On Thursday morning, at around 7:15 EST, WSJ reported that Mario Draghi would address Jackson Hole for the first time in three years.
“Mr. Draghi’s speech in Wyoming will take place less than two weeks before the ECB’s September policy meeting, and will provide an obvious opportunity to signal a policy shift before the blackout window closes a week ahead of the meeting,” the Journal wrote.
Yes, “an obvious opportunity,” to telegraph the imminent wind down of ECB stimulus.
The story served as a kind of counterpoint to Yellen’s dovish lean on Capitol Hill. Have a look at how this played out in, for instance, 10Y yields in the US:
Yellen’s message received a little too dovish and no one besides CAD traders cared about Poloz? No problem: we’ll just leak something about Draghi speaking at Jackson Hole to WSJ.
On Friday morning, in the latest attempt to micromanage expectations on an hourly basis, the ECB turned to its favorite media outlet when it comes to leaking potentially market-moving tidbits, Reuters. To wit:
The European Central Bank is keen to keep its asset purchases open-ended rather than setting a potentially distant date on which bond-buying will stop, to retain flexibility in case the outlook sours, three sources familiar with the discussion said.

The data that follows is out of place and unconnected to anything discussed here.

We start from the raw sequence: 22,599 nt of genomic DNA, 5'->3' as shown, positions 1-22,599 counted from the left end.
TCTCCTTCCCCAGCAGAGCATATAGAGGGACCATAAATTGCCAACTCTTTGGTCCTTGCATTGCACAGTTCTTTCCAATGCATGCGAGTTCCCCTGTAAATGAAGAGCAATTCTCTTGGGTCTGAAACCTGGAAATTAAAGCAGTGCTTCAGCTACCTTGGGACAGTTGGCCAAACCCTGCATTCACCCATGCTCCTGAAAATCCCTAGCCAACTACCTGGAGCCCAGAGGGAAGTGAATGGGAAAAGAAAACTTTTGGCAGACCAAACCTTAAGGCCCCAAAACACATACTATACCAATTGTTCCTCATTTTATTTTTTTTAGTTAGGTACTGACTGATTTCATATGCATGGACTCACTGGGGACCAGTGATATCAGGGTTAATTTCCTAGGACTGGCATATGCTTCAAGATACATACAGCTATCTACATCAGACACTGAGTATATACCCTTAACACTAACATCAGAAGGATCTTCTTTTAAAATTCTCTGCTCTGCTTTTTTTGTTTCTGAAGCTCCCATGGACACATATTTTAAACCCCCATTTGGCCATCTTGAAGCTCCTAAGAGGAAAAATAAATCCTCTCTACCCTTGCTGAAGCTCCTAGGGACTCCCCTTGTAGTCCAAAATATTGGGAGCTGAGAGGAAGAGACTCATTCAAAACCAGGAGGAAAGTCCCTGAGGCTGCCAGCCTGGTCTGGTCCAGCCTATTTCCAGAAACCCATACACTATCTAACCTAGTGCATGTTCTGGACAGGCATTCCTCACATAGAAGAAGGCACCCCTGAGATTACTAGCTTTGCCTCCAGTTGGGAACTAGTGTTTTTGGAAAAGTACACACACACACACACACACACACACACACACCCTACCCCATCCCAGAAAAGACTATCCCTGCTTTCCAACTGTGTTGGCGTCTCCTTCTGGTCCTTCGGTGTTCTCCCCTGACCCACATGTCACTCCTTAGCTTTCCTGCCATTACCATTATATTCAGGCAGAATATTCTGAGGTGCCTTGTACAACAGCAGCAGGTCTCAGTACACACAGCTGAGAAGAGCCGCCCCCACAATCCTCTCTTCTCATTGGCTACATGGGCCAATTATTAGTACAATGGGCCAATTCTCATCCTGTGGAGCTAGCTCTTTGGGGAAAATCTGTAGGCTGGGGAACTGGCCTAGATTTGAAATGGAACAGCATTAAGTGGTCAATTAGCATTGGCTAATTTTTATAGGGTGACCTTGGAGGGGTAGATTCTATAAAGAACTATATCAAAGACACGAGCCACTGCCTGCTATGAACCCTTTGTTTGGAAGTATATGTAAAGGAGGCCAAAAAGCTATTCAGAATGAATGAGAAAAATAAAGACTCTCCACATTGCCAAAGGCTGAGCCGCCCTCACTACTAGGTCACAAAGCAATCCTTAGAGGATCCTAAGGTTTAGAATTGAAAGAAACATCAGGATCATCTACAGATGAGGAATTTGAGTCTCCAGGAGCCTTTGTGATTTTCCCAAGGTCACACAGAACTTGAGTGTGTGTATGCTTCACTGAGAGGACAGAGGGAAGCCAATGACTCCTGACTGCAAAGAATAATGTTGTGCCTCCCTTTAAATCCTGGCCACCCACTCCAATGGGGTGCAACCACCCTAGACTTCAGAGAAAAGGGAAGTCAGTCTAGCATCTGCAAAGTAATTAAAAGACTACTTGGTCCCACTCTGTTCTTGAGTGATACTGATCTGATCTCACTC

By not saying when its net bond purchases will fall to zero, the ECB hopes to underline that there is no preset course for its stimulus program, and that any changes remain dependent on economic data, with a special focus on wages, the sources added.
They held up the Federal Reserve’s exit from its asset buying in 2014 as a potential blueprint, noting the U.S. central bank’s unwillingness to publicly target an end-date.
“The Fed has done the most successful exit so it’s the example for us to study,” said a source who asked not to be named. “The important thing is not to pre-commit and keep it very gradual.”
Well, either people are sick of trading off these reports or the robots are asleep at the wheel, because this hit the wires and then…. nothing. Crickets.
“More ECB Sources Fail to Shake Markets Alive,” the Bloomberg headline reads. The story notes “exceedingly low volume.”
It looks like, for today anyway, US CPI is all that matters.
Until someone turns the algos back on and they read those Reuters headlines.